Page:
In contrast to the false teachers who, through their words and actions, demonstrate the hatefulness of their heart, the condemnation of their conscience, and the falseness of their faith, Paul reminds Timothy that his words and actions must be done in love, flowing from purity, sincerity, and faith. There is no doubt that this can be extremely difficult. For example, although it may not seem loving, genuine love sometimes requires us to do hard things. It may require a rebuke, as Paul is emphasizing to Timothy. In other instances, such as dealing with those who persist in false teaching, it may require further levels of church discipline, even to the point of excommunication. After all, if we aren’t willing to take the necessary steps to protect the church, for fear that people won’t like us or that they will perceive us as being unkind, then we really need to question whether we genuinely love God, his Word, and his people, at all.

To use the analogy mentioned above, imagine visiting your doctor, because you have an aggressive form of cancer. As you sit in his office, the doctor walks in with a big smile on his face. His words seem kind, and he appears to be a very nice man. However, instead of talking about your cancer, he proceeds to talk about the weather. He asks how your family is doing and what your plans are for the holidays. Then, he turns and prepares to leave. Before he walks out the door, you quickly say, “But doctor, what about my cancer? What are we going to do about it?” The doctor responds, with that same smile on his face, saying, “Well, hopefully it stops spreading. Have a great day!” He then walks out of the office, leaving you sitting there, as the cancer continues to ravage your body, with no hope for health and no strategy for ridding your body of this terrible disease.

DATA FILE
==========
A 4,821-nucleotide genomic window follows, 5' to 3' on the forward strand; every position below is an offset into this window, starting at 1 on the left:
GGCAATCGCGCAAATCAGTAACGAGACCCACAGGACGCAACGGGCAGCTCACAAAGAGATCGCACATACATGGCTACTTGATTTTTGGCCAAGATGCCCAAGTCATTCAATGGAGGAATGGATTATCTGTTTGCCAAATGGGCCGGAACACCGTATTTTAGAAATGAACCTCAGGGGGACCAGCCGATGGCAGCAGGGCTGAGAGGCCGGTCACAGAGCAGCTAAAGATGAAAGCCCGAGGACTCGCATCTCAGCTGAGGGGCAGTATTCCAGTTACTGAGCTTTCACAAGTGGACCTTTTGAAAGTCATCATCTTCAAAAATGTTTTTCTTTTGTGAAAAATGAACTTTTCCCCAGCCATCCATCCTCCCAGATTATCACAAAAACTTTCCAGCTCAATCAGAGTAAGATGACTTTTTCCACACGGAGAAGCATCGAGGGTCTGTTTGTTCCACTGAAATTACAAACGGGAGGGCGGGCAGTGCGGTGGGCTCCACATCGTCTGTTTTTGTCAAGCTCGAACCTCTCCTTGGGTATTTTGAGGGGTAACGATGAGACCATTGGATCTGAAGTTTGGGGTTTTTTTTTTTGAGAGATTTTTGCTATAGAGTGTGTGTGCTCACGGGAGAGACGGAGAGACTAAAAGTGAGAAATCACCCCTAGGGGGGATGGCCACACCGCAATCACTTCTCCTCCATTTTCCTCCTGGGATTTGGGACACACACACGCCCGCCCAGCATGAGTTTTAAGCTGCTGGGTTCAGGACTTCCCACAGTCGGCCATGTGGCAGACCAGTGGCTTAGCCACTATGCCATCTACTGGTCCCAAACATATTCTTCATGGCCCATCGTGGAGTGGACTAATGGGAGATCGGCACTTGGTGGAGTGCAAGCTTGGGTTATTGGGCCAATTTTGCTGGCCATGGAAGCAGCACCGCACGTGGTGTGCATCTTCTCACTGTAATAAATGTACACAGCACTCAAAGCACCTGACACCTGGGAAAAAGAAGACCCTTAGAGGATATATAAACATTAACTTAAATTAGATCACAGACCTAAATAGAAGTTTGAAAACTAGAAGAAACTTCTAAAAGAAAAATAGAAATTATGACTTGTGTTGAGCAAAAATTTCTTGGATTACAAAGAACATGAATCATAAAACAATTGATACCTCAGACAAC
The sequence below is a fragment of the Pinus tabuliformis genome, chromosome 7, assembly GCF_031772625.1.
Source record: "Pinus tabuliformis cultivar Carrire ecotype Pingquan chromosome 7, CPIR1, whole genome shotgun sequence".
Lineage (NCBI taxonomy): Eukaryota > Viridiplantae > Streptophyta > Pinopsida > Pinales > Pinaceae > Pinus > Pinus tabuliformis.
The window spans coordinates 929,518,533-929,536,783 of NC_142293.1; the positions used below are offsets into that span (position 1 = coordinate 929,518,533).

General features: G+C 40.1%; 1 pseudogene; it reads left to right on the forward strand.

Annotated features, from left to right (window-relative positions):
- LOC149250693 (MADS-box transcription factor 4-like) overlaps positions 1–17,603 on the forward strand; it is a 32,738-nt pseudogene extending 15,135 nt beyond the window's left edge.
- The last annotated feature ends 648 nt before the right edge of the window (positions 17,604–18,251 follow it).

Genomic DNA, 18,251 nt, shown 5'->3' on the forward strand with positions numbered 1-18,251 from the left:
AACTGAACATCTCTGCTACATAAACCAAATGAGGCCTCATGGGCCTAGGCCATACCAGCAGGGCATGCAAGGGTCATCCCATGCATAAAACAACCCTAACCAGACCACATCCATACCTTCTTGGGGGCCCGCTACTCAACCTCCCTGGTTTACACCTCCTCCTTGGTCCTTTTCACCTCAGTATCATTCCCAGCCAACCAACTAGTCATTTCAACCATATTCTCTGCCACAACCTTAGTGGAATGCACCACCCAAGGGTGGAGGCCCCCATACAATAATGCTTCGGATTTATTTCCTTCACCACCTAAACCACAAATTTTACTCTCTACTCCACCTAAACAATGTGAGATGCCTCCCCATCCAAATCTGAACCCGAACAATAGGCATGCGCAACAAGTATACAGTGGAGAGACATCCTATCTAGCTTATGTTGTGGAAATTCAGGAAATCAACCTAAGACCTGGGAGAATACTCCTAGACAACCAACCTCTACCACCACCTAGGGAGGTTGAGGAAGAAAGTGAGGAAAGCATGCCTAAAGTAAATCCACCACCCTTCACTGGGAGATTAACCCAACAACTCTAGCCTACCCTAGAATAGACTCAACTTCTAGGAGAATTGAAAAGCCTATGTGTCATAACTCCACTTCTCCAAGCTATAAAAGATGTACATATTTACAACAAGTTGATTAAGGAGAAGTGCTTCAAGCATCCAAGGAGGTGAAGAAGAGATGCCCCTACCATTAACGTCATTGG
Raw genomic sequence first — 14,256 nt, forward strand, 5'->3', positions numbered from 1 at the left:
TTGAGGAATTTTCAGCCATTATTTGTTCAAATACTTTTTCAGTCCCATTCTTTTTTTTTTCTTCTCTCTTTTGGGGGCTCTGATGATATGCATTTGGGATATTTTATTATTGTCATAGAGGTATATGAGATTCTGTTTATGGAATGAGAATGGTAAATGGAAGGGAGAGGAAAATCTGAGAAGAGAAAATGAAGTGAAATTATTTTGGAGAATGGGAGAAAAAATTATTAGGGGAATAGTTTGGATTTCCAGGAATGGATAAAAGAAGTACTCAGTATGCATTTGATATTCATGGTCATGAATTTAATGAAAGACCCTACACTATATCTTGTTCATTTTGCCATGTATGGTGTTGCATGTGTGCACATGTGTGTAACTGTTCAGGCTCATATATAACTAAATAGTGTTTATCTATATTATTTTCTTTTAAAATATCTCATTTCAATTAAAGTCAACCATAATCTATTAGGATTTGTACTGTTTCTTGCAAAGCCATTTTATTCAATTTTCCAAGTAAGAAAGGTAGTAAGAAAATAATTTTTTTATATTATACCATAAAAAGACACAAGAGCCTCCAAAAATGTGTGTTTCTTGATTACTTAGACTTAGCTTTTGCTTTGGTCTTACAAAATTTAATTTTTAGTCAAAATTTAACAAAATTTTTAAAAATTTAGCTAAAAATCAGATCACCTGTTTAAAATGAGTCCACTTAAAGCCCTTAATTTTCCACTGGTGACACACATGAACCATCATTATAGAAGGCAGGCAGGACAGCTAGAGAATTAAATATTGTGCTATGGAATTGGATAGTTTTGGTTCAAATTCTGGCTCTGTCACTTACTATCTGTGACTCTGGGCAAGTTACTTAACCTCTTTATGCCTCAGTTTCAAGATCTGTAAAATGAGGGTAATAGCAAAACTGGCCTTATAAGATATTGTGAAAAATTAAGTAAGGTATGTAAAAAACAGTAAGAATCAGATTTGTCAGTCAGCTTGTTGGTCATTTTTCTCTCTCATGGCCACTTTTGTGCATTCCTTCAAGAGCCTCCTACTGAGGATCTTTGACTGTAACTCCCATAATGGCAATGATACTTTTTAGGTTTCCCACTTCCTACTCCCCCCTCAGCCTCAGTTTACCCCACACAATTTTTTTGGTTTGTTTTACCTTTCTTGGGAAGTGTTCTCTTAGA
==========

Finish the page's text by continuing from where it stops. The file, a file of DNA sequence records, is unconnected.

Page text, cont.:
Everyone would acknowledge that a doctor who acted in such a ridiculous manner should be stripped of their license for medical malpractice. How could a doctor like that possibly claim to care for his patients? To stand by idly while those under your care are dying is both apathetic and cruel. Yet, the same can be said, to an even greater extent, for pastors who do not love sound doctrine enough to rid the body of Christ of false teaching. In order to fulfill the aim of our charge, then, we must be fully convinced that our churches desperately need the Word of God. Our confidence must be found in the truths spoken to us from the mouth of God, given to us by inspiration of the Spirit of God, and passed down to us by the apostles and prophets of God.

As we strive to be faithful pastors, may we recognize the absolute necessity of sound doctrine. May we teach it, may we defend it, and may we love it!

Author pulpit

Kevin Hay

Lead Pastor First Baptist Church, Kenova, West Virginia

Kevin Hay serves as the Lead Pastor of First Baptist Church in Kenova, West Virginia. He is a DMin student in Expository Preaching at The Master’s Seminary and is the editor of the upcoming book, Assurance: Our Confidence in Christ by Thomas Goodwin (2022). Kevin and his wife, Alicia, have seven children: McKenna, Landon, Meela, Madison, Liam, Levi, and Mariah.